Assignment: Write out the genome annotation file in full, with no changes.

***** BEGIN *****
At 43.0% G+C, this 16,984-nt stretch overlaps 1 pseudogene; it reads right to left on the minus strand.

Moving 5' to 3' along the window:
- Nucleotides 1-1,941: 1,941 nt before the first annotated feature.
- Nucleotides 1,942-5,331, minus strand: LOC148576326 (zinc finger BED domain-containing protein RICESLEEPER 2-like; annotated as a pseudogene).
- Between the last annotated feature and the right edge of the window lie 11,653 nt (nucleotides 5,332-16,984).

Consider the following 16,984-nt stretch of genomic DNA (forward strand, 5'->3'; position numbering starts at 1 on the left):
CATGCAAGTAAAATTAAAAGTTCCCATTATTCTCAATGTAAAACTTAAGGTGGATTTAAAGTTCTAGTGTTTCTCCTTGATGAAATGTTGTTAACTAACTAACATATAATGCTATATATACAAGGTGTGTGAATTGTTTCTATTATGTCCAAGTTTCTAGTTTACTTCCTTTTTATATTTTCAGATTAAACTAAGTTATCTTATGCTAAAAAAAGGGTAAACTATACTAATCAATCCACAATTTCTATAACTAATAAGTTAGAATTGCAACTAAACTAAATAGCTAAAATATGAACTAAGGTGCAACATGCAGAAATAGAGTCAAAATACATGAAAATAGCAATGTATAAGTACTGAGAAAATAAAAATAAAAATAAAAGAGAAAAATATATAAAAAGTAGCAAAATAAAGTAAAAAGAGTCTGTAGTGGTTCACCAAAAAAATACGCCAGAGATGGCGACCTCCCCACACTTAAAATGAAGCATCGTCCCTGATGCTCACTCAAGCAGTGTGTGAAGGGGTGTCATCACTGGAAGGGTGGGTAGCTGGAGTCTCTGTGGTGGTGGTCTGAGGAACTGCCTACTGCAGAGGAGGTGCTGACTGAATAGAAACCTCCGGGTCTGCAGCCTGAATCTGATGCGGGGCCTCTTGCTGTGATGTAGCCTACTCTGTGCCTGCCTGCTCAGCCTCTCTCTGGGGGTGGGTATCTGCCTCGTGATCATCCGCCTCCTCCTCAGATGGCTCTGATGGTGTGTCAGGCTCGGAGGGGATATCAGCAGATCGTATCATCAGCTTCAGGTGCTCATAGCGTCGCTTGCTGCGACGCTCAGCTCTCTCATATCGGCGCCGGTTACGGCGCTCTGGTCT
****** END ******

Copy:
At 43.0% G+C, this 16,984-nt stretch overlaps 1 pseudogene; it reads right to left on the minus strand.

Moving 5' to 3' along the window:
- Nucleotides 1-1,941: 1,941 nt before the first annotated feature.
- Nucleotides 1,942-5,331, minus strand: LOC148576326 (zinc finger BED domain-containing protein RICESLEEPER 2-like; annotated as a pseudogene).
- Between the last annotated feature and the right edge of the window lie 11,653 nt (nucleotides 5,332-16,984).

Consider the following 16,984-nt stretch of genomic DNA (forward strand, 5'->3'; position numbering starts at 1 on the left):
CATGCAAGTAAAATTAAAAGTTCCCATTATTCTCAATGTAAAACTTAAGGTGGATTTAAAGTTCTAGTGTTTCTCCTTGATGAAATGTTGTTAACTAACTAACATATAATGCTATATATACAAGGTGTGTGAATTGTTTCTATTATGTCCAAGTTTCTAGTTTACTTCCTTTTTATATTTTCAGATTAAACTAAGTTATCTTATGCTAAAAAAAGGGTAAACTATACTAATCAATCCACAATTTCTATAACTAATAAGTTAGAATTGCAACTAAACTAAATAGCTAAAATATGAACTAAGGTGCAACATGCAGAAATAGAGTCAAAATACATGAAAATAGCAATGTATAAGTACTGAGAAAATAAAAATAAAAATAAAAGAGAAAAATATATAAAAAGTAGCAAAATAAAGTAAAAAGAGTCTGTAGTGGTTCACCAAAAAAATACGCCAGAGATGGCGACCTCCCCACACTTAAAATGAAGCATCGTCCCTGATGCTCACTCAAGCAGTGTGTGAAGGGGTGTCATCACTGGAAGGGTGGGTAGCTGGAGTCTCTGTGGTGGTGGTCTGAGGAACTGCCTACTGCAGAGGAGGTGCTGACTGAATAGAAACCTCCGGGTCTGCAGCCTGAATCTGATGCGGGGCCTCTTGCTGTGATGTAGCCTACTCTGTGCCTGCCTGCTCAGCCTCTCTCTGGGGGTGGGTATCTGCCTCGTGATCATCCGCCTCCTCCTCAGATGGCTCTGATGGTGTGTCAGGCTCGGAGGGGATATCAGCAGATCGTATCATCAGCTTCAGGTGCTCATAGCGTCGCTTGCTGCGACGCTCAGCTCTCTCATATCGGCGCCGGTTACGGCGCTCTGGTCT